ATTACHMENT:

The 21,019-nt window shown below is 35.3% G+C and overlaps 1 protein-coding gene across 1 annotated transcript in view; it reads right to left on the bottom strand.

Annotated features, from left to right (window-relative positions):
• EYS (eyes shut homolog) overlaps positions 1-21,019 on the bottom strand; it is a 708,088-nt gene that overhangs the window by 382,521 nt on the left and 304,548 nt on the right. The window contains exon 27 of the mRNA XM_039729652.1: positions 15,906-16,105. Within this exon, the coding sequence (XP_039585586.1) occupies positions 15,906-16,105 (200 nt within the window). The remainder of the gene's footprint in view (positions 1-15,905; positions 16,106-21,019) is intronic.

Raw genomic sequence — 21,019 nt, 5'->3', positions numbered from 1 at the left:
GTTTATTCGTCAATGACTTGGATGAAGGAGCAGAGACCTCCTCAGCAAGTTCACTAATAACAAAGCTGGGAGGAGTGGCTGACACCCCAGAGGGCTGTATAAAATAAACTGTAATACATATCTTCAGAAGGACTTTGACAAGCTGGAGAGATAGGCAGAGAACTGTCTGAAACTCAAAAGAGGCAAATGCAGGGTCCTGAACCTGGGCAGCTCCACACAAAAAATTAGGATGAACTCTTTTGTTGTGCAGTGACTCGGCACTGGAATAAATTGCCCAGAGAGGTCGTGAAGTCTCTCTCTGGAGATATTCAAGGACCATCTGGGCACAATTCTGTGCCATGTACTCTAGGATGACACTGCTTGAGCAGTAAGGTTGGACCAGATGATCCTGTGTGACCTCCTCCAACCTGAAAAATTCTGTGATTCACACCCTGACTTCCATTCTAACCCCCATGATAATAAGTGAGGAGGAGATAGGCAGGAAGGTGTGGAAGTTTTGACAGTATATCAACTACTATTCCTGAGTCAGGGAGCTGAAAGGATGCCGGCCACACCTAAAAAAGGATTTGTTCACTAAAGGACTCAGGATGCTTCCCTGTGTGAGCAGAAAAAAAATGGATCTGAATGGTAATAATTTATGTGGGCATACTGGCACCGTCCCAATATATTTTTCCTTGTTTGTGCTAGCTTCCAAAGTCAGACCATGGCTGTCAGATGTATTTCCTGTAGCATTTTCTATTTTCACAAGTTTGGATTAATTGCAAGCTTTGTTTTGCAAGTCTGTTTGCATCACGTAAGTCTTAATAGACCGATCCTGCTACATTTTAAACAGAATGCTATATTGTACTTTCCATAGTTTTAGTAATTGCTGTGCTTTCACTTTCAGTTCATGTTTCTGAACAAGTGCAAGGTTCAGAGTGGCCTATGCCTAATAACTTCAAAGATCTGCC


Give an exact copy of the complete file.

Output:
The 21,019-nt window shown below is 35.3% G+C and overlaps 1 protein-coding gene across 1 annotated transcript in view; it reads right to left on the bottom strand.

Annotated features, from left to right (window-relative positions):
• EYS (eyes shut homolog) overlaps positions 1-21,019 on the bottom strand; it is a 708,088-nt gene that overhangs the window by 382,521 nt on the left and 304,548 nt on the right. The window contains exon 27 of the mRNA XM_039729652.1: positions 15,906-16,105. Within this exon, the coding sequence (XP_039585586.1) occupies positions 15,906-16,105 (200 nt within the window). The remainder of the gene's footprint in view (positions 1-15,905; positions 16,106-21,019) is intronic.

Raw genomic sequence — 21,019 nt, 5'->3', positions numbered from 1 at the left:
GTTTATTCGTCAATGACTTGGATGAAGGAGCAGAGACCTCCTCAGCAAGTTCACTAATAACAAAGCTGGGAGGAGTGGCTGACACCCCAGAGGGCTGTATAAAATAAACTGTAATACATATCTTCAGAAGGACTTTGACAAGCTGGAGAGATAGGCAGAGAACTGTCTGAAACTCAAAAGAGGCAAATGCAGGGTCCTGAACCTGGGCAGCTCCACACAAAAAATTAGGATGAACTCTTTTGTTGTGCAGTGACTCGGCACTGGAATAAATTGCCCAGAGAGGTCGTGAAGTCTCTCTCTGGAGATATTCAAGGACCATCTGGGCACAATTCTGTGCCATGTACTCTAGGATGACACTGCTTGAGCAGTAAGGTTGGACCAGATGATCCTGTGTGACCTCCTCCAACCTGAAAAATTCTGTGATTCACACCCTGACTTCCATTCTAACCCCCATGATAATAAGTGAGGAGGAGATAGGCAGGAAGGTGTGGAAGTTTTGACAGTATATCAACTACTATTCCTGAGTCAGGGAGCTGAAAGGATGCCGGCCACACCTAAAAAAGGATTTGTTCACTAAAGGACTCAGGATGCTTCCCTGTGTGAGCAGAAAAAAAATGGATCTGAATGGTAATAATTTATGTGGGCATACTGGCACCGTCCCAATATATTTTTCCTTGTTTGTGCTAGCTTCCAAAGTCAGACCATGGCTGTCAGATGTATTTCCTGTAGCATTTTCTATTTTCACAAGTTTGGATTAATTGCAAGCTTTGTTTTGCAAGTCTGTTTGCATCACGTAAGTCTTAATAGACCGATCCTGCTACATTTTAAACAGAATGCTATATTGTACTTTCCATAGTTTTAGTAATTGCTGTGCTTTCACTTTCAGTTCATGTTTCTGAACAAGTGCAAGGTTCAGAGTGGCCTATGCCTAATAACTTCAAAGATCTGCC